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Colin Weir, University of Calgary
A method for constructing cubic function fields of fixed discriminant
This is joint work with R. Scheidler (Calgary).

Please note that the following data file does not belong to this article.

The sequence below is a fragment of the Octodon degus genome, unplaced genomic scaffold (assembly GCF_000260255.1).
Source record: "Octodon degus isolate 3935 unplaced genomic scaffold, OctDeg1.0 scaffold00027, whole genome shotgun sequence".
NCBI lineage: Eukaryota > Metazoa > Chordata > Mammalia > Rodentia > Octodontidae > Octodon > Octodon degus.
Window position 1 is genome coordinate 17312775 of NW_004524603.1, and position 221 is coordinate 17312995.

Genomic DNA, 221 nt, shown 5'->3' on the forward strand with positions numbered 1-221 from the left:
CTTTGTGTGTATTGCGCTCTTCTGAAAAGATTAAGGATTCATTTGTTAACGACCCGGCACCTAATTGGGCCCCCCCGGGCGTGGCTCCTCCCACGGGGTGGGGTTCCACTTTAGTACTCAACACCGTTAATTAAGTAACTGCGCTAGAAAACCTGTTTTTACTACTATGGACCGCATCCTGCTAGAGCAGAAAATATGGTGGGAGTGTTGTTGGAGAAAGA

Research into the construction of certain low degree function fields has surged in recent years, in part due to the cryptographic significance of elliptic and hyperelliptic curves. However there is comparatively little data available for higher degree function fields, leaving open many questions about the number of non-conjugate function fields of fixed degree and given discriminant. We will present an algorithm for tabulating a complete list of cubic function fields over a fixed finite field of bounded discriminant degree. Our methods are based on those of H. Cohen (1999) who tabulates cubic extensions of arbitrary number fields. The algorithm uses the tools of Kummer Theory and Class Field Theory, allowing for a natural transition to the function field setting. However, we are able to utilize the additional automorphisms of algebraic function fields to make significant improvements. Moreover, the algorithm is constructive in nature, allowing us to easily generate function fields of a specified discriminant as well. We will present the algorithm, our improvements, and a summary of the data we able able to generate.